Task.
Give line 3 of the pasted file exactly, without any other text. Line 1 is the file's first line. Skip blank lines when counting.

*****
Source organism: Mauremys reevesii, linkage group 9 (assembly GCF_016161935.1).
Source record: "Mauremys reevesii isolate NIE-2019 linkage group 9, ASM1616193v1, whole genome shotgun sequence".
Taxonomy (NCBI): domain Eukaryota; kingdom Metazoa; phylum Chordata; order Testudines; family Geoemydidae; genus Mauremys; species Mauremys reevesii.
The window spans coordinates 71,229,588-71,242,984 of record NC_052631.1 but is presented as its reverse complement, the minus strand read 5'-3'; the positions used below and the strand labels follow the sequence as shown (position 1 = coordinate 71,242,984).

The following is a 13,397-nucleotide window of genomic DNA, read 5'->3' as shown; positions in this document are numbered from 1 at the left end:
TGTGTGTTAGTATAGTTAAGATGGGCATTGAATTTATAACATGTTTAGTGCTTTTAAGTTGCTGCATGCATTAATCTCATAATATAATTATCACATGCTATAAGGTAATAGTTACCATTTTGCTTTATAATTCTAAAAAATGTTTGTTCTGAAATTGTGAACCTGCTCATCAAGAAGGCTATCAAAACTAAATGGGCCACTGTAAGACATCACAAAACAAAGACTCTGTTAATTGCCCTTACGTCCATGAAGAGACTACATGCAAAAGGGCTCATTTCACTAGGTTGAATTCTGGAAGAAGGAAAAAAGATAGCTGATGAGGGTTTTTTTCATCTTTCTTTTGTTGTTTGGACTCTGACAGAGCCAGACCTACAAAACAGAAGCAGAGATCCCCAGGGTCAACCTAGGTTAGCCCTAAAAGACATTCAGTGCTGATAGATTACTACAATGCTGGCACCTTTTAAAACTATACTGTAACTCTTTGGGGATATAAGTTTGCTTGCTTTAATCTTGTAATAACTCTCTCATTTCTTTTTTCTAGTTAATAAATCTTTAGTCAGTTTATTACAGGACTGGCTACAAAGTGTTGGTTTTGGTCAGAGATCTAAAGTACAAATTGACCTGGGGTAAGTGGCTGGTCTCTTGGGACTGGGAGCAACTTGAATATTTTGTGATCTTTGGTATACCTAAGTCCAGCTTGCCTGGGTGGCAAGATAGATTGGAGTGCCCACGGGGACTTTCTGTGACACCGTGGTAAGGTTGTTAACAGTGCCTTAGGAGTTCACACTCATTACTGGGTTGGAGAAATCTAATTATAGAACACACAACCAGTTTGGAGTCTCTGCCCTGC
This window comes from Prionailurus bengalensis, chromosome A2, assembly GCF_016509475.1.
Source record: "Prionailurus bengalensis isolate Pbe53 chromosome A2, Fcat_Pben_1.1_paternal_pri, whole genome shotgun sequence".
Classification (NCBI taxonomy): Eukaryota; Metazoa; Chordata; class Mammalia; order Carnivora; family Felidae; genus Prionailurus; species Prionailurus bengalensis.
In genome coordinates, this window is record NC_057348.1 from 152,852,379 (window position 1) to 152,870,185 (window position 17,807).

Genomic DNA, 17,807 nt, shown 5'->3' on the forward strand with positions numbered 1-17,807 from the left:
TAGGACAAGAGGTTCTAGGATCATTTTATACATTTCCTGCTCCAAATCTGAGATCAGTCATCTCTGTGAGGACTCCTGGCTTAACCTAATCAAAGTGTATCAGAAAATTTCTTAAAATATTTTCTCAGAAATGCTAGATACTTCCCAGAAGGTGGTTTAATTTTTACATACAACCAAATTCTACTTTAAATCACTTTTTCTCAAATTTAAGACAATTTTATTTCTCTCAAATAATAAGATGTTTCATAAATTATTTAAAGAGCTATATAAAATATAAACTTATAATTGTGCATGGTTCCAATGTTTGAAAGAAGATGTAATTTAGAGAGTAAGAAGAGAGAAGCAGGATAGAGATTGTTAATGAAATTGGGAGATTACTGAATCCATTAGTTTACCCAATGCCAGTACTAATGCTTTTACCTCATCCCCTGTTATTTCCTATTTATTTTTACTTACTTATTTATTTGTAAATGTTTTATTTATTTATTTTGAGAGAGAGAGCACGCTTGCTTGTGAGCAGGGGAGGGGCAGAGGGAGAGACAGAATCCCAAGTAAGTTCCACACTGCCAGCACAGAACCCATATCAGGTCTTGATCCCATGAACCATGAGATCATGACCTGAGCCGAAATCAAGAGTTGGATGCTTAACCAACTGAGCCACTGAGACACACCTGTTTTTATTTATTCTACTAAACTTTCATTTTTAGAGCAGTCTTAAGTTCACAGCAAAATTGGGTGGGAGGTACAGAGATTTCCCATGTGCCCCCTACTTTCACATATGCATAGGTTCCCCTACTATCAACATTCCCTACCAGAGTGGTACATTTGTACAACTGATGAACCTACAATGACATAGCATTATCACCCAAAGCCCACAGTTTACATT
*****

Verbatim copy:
Taxonomy (NCBI): domain Eukaryota; kingdom Metazoa; phylum Chordata; order Testudines; family Geoemydidae; genus Mauremys; species Mauremys reevesii.